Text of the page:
Dave Gustafson is a Senior Science Fellow at Monsanto Company, where he serves as the Regulatory lead for Water Quality and Agricultural Sustainability. His research on the environmental challenges surrounding agriculture has now spanned nearly 30 years. The initial focus of his work was the development of new computer models for predicting the environmental behavior of crop chemicals, especially their potential impacts on water quality. Among the models he developed for this purpose is the GUS-Index, which is now used by regulatory agencies worldwide to determine the potential of pesticides to contaminate ground water supplies. In subsequent years, Dave developed new modeling approaches to pollen-mediated gene flow and the population genetics of insect and weed resistance. In 2007, Dave served as an inaugural member and lead for the Monsanto Fellows Climate Change Panel, which reported back to the company on the degree of scientific certainty in global climate modeling, and how it is likely to impact agriculture around the world. He now serves on various Monsanto teams looking at the new imperatives and constraints placed on agriculture by man-made global warming, hypoxia, and other environmental challenges. Dave holds a B.S. and Ph.D., both in chemical engineering, from Stanford University and the University of Washington in Seattle.
Berkeley law professor Andrew Guzman is author of the widely acclaimed book Overheated: The Human Cost of Climate Change from Oxford University Press, which argues that climate change will be a social and political disaster of the first order, bringing unprecedented migrations, famine, war, and disease. Professor of Law and Director of the Advanced Law degree Programs at Berkeley Law School, University of California, Berkeley, Professor Guzman holds a J.D. and Ph.D. (economics) from Harvard University. He has written extensively on international trade, international regulatory matters, foreign direct investment and public international law, and served as editor on the recently published Handbook of International Economic Law (Elgar Publishers) and authored How International Law Works (Oxford University Press). Guzman is aksi a member of the Institute for Transnational Arbitration’s Academic Council and is on the board of several academic journals. He has taught as a visiting professor at Harvard Law School, the University of Chicago Law School, the University of Virginia Law School, Vanderbilt Law School, the University of Hamburg, and the National University Law School in Bangalore, India.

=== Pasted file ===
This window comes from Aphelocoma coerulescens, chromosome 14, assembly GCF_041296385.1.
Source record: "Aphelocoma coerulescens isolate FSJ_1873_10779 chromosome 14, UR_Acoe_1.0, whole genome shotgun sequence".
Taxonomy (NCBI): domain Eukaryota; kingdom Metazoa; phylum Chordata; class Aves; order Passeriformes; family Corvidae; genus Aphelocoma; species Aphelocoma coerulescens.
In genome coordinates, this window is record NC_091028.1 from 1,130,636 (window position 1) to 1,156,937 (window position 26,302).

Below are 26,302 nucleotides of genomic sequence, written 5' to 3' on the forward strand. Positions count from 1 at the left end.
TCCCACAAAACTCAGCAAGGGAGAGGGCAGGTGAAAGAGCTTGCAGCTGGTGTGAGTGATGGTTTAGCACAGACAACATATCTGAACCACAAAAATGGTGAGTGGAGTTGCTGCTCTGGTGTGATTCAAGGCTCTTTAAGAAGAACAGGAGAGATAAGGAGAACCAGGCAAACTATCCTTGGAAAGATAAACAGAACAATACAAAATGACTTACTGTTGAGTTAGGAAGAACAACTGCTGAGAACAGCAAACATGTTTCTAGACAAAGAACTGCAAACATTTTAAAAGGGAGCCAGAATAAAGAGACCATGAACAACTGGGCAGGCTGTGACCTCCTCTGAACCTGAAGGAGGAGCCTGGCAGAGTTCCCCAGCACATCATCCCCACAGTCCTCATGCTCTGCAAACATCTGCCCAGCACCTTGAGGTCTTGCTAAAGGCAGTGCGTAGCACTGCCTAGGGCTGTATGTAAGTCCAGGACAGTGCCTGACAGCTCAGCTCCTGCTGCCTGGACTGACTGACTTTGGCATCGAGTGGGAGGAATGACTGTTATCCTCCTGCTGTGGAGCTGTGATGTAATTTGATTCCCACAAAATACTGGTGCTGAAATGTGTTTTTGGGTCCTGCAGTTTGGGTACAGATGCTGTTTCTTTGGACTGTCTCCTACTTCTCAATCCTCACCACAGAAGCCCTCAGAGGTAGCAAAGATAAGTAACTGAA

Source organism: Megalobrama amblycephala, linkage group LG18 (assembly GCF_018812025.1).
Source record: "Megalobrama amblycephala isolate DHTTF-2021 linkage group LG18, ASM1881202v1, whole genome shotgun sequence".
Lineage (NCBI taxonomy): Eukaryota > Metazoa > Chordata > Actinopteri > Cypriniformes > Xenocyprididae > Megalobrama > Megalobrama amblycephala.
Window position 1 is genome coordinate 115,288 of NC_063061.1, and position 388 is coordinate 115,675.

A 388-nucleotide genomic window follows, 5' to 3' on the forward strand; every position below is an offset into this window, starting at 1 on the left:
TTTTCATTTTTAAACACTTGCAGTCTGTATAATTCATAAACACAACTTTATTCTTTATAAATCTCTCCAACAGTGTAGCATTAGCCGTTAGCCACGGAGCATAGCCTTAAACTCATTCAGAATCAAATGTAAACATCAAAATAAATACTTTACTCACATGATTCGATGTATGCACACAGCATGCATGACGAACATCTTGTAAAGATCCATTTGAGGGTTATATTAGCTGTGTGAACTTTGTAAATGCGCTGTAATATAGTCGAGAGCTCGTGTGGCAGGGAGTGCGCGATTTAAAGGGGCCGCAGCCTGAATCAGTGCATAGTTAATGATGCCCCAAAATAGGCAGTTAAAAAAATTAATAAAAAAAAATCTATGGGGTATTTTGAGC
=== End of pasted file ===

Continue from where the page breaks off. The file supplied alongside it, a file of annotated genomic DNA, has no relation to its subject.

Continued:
Jim Harkness recently became the Senior Advisor on China for the Institute for Agriculture and Trade Policy and was President of the organization since 2006. Previously he served as executive director of the World Wildlife Fund in China from 1999-2005, where he expanded the organization’s profile from a strict focus on conservation of biodiversity to also addressing the consequences of China’s economic growth on a broader sustainable development agenda. From 1995-1999, Jim worked as the Ford Foundation’s Environment and Development Program Officer for China. He has written and spoken frequently on China and sustainable development, and has served as an advisor to the World Bank and the United Nations Food and Agriculture Organization. Jim earned a B.A. in Asian studies from the University of Wisconsin and a master’s in development sociology from Cornell University.